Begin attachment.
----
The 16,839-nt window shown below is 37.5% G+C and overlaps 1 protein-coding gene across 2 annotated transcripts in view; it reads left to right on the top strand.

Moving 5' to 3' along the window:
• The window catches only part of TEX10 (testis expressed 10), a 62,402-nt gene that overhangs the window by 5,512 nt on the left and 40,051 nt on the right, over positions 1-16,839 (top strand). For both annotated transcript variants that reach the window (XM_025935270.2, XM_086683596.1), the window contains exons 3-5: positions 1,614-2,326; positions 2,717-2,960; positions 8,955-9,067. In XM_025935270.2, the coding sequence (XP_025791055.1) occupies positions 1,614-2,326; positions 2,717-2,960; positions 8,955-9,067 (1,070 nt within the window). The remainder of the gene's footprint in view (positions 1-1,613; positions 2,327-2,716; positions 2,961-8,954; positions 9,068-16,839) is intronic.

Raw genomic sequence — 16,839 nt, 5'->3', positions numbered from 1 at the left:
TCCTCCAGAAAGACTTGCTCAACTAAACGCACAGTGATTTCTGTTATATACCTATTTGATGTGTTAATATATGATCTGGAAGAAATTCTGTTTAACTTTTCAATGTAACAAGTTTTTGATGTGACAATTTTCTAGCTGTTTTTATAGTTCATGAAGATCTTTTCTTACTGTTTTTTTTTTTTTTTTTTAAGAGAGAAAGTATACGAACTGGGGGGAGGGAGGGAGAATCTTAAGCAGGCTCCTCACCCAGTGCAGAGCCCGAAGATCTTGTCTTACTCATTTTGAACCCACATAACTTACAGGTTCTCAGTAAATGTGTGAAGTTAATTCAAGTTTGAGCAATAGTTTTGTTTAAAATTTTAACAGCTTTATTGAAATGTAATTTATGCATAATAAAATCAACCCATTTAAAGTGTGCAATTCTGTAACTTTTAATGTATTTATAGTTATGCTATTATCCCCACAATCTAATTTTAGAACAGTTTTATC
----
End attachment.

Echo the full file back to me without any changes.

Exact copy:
The 16,839-nt window shown below is 37.5% G+C and overlaps 1 protein-coding gene across 2 annotated transcripts in view; it reads left to right on the top strand.

Moving 5' to 3' along the window:
• The window catches only part of TEX10 (testis expressed 10), a 62,402-nt gene that overhangs the window by 5,512 nt on the left and 40,051 nt on the right, over positions 1-16,839 (top strand). For both annotated transcript variants that reach the window (XM_025935270.2, XM_086683596.1), the window contains exons 3-5: positions 1,614-2,326; positions 2,717-2,960; positions 8,955-9,067. In XM_025935270.2, the coding sequence (XP_025791055.1) occupies positions 1,614-2,326; positions 2,717-2,960; positions 8,955-9,067 (1,070 nt within the window). The remainder of the gene's footprint in view (positions 1-1,613; positions 2,327-2,716; positions 2,961-8,954; positions 9,068-16,839) is intronic.

Raw genomic sequence — 16,839 nt, 5'->3', positions numbered from 1 at the left:
TCCTCCAGAAAGACTTGCTCAACTAAACGCACAGTGATTTCTGTTATATACCTATTTGATGTGTTAATATATGATCTGGAAGAAATTCTGTTTAACTTTTCAATGTAACAAGTTTTTGATGTGACAATTTTCTAGCTGTTTTTATAGTTCATGAAGATCTTTTCTTACTGTTTTTTTTTTTTTTTTTTAAGAGAGAAAGTATACGAACTGGGGGGAGGGAGGGAGAATCTTAAGCAGGCTCCTCACCCAGTGCAGAGCCCGAAGATCTTGTCTTACTCATTTTGAACCCACATAACTTACAGGTTCTCAGTAAATGTGTGAAGTTAATTCAAGTTTGAGCAATAGTTTTGTTTAAAATTTTAACAGCTTTATTGAAATGTAATTTATGCATAATAAAATCAACCCATTTAAAGTGTGCAATTCTGTAACTTTTAATGTATTTATAGTTATGCTATTATCCCCACAATCTAATTTTAGAACAGTTTTATC